The Chairperson iterated that municipalities had to be a part of the conversation of local economic development and engagement of SMEs was essential. She questioned the reasons behind the poor performance of the Department of Defence on the timely payment of service providers. Reasons could not be placed solely upon the shoulders of the CFO. The DG and Minister of Defence ought to be present at the Committee meeting as these were the key individuals that could answer questions at the policy level – she therefore did not see the value of the Department’s presentation in the absence of these key individuals. She requested the permission from Members to write to the Ministers and DGs of these poor performing departments requesting their presence at Committee meetings.
Mr M Dirks (ANC) agreed and emphasised that the Minister and the DG of the Department of Defence should be present at these meetings.
Ms D Van Der Walt (DA) stated that the CFOs were the accounting officers concerning finances of the Department, however, the DGs were also accountable.
Mr S Motau (DA) expressed his support to the Chairperson in requesting the presence of Executive leadership at Committee meetings as this would further convey the gravity of the matter on timely payments.
The Chairperson expressed her gratitude to Mr S Sokhela (Department of Defence), for elaborating on the challenges with the Department of Defence at the previous day’s meeting and explained to the Committee that the challenges that the Department faced were not financial in nature but were mainly policy issues. She apologised for the Committee not hearing his presentation as the Executives of the Department of Defence were not present at the Committee and entreated that he request the Minister of Defence and DG of the Department to be present at Committee meetings in the future.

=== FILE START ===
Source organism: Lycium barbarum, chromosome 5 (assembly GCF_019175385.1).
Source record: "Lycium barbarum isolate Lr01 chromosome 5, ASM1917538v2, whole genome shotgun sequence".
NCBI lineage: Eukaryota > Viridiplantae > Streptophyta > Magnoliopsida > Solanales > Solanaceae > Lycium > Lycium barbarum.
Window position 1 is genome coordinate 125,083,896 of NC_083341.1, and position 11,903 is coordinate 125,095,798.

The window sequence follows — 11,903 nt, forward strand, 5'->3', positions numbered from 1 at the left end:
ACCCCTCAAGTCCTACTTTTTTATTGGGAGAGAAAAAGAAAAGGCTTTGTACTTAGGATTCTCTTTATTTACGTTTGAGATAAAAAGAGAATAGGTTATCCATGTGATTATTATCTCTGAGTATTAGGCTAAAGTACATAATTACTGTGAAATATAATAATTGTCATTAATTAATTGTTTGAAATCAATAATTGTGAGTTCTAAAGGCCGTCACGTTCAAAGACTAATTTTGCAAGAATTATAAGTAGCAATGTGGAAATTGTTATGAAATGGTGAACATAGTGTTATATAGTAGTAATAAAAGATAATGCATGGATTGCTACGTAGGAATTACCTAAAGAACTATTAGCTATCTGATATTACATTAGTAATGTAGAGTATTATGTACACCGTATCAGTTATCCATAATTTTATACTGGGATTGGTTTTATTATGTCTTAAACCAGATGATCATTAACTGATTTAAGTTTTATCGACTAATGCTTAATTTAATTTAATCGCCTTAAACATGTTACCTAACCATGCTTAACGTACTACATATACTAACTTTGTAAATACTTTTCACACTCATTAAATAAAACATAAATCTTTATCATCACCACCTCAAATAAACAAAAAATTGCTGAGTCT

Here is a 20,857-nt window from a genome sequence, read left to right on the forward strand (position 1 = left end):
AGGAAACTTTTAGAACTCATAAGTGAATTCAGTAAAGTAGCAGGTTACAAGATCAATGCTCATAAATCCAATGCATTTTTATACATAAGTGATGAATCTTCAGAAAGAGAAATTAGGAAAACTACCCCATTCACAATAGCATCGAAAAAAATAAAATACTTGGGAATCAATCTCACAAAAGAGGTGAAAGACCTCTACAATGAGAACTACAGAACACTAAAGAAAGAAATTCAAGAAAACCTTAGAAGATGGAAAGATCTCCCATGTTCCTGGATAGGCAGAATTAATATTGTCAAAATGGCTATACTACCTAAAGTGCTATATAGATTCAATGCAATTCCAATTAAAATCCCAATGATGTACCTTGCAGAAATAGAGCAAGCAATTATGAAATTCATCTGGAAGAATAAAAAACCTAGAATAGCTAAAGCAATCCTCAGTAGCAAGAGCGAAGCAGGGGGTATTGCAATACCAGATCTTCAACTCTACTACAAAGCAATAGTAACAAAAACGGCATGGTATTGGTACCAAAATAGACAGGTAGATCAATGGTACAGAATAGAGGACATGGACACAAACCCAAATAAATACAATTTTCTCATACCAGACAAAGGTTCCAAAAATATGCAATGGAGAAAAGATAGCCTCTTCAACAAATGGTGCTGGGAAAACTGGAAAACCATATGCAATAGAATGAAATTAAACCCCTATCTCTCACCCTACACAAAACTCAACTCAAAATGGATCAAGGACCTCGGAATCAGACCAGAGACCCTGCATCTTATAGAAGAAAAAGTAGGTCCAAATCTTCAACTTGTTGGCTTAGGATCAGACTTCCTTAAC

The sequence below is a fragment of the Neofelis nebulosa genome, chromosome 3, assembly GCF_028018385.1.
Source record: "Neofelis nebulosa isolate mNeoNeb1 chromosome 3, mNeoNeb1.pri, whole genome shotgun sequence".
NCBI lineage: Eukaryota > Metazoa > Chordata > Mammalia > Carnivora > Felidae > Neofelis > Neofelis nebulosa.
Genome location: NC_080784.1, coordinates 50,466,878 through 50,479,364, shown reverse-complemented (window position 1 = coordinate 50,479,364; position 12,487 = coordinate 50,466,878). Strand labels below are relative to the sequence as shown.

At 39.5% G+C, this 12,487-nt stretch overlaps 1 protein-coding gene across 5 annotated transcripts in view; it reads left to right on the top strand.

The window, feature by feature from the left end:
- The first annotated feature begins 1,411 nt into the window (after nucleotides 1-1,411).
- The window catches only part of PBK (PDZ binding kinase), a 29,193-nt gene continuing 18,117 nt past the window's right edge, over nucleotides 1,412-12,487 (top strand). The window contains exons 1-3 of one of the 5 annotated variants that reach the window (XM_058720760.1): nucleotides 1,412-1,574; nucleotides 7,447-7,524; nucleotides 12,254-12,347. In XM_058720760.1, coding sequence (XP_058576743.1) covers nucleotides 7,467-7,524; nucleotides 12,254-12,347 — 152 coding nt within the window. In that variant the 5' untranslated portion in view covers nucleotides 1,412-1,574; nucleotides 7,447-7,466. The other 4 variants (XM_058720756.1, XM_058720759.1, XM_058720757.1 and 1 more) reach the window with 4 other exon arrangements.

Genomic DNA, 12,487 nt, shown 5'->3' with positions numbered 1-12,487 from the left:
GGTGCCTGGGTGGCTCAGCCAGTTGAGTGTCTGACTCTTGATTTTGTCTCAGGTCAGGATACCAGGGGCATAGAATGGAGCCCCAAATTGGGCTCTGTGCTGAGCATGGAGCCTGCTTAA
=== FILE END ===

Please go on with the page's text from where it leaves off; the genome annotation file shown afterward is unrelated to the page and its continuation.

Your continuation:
Mr Sukhela stated that he would strongly convey the message that the presence of the Minister and DG were required at the meetings of the Committee.
Deputy Minister Cronin stated that while DPW had made headway, some of the challenges his Department faced included small suppliers struggling to comply with billing procedures. The Minister of the Department of Public Works had undertaken road shows into the Department’s 11 regions to assist senior staff. Another challenge the Department faced was staff capacity - there was a shortage of staff that delayed signing off of certain documents that were required for procedural compliance and this therefore delayed the payment of invoices on time. DPW had introduced a standalone entity called the Property Management Trading Entity to manage the property portfolio of the Department and to professionalise the 30-day payments. Furthermore, there were cases where payments were held by departmental employees to shakedown suppliers and threatened suppliers such that if the departmental employees did not receive a cut then they would not pay the service providers thereby exacerbating corruption and victimising the service provider.
The Chairperson stated that since the Executive leadership of the Departments of Home Affairs, Water and Sanitation and Rural Development and Land Reform were absent, their presentations would not be heard at the Committee meeting.
Ms Van Der Walt agreed with the stance of the Chairperson - there were numerous issues that were raised in Committee and therefore the Executive had to be present to address these matters.
Ms Lesoma felt there needed to be a uniform application of the rule of no presentations heard in the absence of Executive leadership and emphasised that meetings with Ministers at the end of the year would be too late. A special day to meet the Executive should be set aside.
Mr Motau questioned how DPW addressed the culture of employees’ non-compliance with regulations to pay service providers on time and whether the situation had enhanced given improvements made.